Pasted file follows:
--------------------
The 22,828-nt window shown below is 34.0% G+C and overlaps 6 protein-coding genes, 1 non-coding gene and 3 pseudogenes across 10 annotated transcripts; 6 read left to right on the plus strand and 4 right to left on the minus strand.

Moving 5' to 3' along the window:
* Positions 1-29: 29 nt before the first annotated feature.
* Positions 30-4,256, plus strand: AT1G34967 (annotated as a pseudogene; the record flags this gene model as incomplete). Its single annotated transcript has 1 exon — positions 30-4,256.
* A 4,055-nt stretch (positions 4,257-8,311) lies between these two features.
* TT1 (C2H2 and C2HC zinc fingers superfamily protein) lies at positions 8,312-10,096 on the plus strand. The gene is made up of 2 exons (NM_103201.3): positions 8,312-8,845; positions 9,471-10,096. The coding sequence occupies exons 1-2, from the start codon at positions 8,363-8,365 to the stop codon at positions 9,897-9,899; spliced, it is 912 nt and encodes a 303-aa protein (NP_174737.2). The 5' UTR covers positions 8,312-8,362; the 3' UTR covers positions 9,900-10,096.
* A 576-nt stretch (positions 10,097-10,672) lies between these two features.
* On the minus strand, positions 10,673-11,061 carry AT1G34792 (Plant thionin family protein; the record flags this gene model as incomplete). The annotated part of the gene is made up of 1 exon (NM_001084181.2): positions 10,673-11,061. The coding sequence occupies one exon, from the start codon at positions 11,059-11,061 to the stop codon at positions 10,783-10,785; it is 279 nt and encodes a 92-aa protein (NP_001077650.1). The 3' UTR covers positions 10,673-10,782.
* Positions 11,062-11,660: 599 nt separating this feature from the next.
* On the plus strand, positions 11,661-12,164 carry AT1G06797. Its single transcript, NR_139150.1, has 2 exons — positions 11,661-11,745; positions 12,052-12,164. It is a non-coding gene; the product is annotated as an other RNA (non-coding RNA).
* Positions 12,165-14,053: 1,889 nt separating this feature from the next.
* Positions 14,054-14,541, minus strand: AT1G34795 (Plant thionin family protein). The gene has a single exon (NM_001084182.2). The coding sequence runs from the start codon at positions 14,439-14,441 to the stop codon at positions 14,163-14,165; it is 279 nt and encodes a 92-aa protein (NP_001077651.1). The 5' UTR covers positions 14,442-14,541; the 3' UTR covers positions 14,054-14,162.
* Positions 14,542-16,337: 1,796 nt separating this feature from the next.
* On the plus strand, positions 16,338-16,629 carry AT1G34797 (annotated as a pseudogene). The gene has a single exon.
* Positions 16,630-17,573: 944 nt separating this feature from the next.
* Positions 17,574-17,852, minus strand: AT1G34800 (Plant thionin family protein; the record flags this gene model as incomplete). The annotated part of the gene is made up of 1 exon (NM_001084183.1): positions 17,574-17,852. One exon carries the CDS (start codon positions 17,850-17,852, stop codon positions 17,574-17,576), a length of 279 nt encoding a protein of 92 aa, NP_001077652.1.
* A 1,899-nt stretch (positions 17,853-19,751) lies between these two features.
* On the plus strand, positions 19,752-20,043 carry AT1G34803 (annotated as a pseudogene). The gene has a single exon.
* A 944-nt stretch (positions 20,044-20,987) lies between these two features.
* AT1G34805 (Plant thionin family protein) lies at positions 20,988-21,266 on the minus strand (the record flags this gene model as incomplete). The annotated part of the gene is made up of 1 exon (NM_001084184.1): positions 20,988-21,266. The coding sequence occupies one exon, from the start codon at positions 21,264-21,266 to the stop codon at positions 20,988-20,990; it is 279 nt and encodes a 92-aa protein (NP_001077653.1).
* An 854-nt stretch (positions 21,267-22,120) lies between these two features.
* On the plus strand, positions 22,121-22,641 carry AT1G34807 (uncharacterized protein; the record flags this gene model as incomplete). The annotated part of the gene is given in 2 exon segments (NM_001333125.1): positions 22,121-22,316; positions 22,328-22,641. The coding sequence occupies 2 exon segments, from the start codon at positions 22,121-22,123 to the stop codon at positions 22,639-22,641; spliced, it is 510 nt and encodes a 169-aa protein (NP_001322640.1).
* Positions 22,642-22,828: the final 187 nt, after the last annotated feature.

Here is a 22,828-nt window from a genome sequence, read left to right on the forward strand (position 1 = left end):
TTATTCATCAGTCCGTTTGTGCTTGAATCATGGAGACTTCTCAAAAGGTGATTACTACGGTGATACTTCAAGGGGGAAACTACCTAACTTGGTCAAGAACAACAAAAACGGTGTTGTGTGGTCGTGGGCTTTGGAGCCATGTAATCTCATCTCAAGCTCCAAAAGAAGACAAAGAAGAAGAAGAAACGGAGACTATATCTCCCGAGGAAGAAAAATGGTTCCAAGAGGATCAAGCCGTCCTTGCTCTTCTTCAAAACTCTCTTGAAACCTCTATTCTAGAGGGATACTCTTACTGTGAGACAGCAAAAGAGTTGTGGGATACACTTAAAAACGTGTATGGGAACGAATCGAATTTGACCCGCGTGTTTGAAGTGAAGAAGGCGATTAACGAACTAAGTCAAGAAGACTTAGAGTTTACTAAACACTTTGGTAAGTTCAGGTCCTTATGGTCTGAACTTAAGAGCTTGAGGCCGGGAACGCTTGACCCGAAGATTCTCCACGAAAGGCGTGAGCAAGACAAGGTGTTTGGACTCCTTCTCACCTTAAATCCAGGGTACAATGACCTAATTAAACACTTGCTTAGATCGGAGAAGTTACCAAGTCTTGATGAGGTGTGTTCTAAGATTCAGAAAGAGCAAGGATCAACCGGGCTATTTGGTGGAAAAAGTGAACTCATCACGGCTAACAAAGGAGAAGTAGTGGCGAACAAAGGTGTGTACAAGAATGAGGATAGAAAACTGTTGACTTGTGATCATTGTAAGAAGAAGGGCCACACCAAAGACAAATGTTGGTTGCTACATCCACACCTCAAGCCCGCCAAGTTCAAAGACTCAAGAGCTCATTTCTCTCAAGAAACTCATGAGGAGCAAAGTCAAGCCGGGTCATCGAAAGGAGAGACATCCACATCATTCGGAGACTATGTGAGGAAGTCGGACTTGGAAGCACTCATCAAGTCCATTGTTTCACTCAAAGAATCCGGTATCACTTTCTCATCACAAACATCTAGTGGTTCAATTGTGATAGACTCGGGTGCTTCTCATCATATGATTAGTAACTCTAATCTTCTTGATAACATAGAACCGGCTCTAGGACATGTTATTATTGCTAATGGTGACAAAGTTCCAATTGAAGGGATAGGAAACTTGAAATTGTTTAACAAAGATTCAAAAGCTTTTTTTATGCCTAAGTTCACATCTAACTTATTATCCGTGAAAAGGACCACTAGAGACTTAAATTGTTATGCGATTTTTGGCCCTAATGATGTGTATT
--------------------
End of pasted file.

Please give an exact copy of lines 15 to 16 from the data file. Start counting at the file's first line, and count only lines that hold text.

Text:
* Positions 16,630-17,573: 944 nt separating this feature from the next.
* Positions 17,574-17,852, minus strand: AT1G34800 (Plant thionin family protein; the record flags this gene model as incomplete). The annotated part of the gene is made up of 1 exon (NM_001084183.1): positions 17,574-17,852. One exon carries the CDS (start codon positions 17,850-17,852, stop codon positions 17,574-17,576), a length of 279 nt encoding a protein of 92 aa, NP_001077652.1.